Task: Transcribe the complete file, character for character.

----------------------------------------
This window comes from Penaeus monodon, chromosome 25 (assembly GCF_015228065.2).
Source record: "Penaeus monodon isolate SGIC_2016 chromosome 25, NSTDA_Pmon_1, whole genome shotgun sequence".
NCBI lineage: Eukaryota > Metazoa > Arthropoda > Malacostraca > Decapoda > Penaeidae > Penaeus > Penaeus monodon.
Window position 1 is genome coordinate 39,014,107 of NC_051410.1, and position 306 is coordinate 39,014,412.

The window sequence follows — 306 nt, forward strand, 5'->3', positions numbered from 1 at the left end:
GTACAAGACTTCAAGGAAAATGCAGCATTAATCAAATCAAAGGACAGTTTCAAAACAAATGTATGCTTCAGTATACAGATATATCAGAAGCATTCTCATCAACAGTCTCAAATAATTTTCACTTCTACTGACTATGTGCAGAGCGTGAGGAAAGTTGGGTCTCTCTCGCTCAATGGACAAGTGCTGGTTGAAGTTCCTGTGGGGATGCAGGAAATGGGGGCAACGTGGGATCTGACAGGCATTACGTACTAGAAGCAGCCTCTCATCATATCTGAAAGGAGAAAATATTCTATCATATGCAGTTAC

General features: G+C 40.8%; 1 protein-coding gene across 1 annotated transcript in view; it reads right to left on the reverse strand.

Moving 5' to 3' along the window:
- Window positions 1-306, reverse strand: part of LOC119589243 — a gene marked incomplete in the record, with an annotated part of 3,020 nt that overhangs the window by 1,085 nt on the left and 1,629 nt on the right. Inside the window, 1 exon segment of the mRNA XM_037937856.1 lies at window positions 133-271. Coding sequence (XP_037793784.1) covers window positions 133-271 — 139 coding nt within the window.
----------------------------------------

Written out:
This window comes from Penaeus monodon, chromosome 25 (assembly GCF_015228065.2).
Source record: "Penaeus monodon isolate SGIC_2016 chromosome 25, NSTDA_Pmon_1, whole genome shotgun sequence".
NCBI lineage: Eukaryota > Metazoa > Arthropoda > Malacostraca > Decapoda > Penaeidae > Penaeus > Penaeus monodon.
Window position 1 is genome coordinate 39,014,107 of NC_051410.1, and position 306 is coordinate 39,014,412.

The window sequence follows — 306 nt, forward strand, 5'->3', positions numbered from 1 at the left end:
GTACAAGACTTCAAGGAAAATGCAGCATTAATCAAATCAAAGGACAGTTTCAAAACAAATGTATGCTTCAGTATACAGATATATCAGAAGCATTCTCATCAACAGTCTCAAATAATTTTCACTTCTACTGACTATGTGCAGAGCGTGAGGAAAGTTGGGTCTCTCTCGCTCAATGGACAAGTGCTGGTTGAAGTTCCTGTGGGGATGCAGGAAATGGGGGCAACGTGGGATCTGACAGGCATTACGTACTAGAAGCAGCCTCTCATCATATCTGAAAGGAGAAAATATTCTATCATATGCAGTTAC

General features: G+C 40.8%; 1 protein-coding gene across 1 annotated transcript in view; it reads right to left on the reverse strand.

Moving 5' to 3' along the window:
- Window positions 1-306, reverse strand: part of LOC119589243 — a gene marked incomplete in the record, with an annotated part of 3,020 nt that overhangs the window by 1,085 nt on the left and 1,629 nt on the right. Inside the window, 1 exon segment of the mRNA XM_037937856.1 lies at window positions 133-271. Coding sequence (XP_037793784.1) covers window positions 133-271 — 139 coding nt within the window.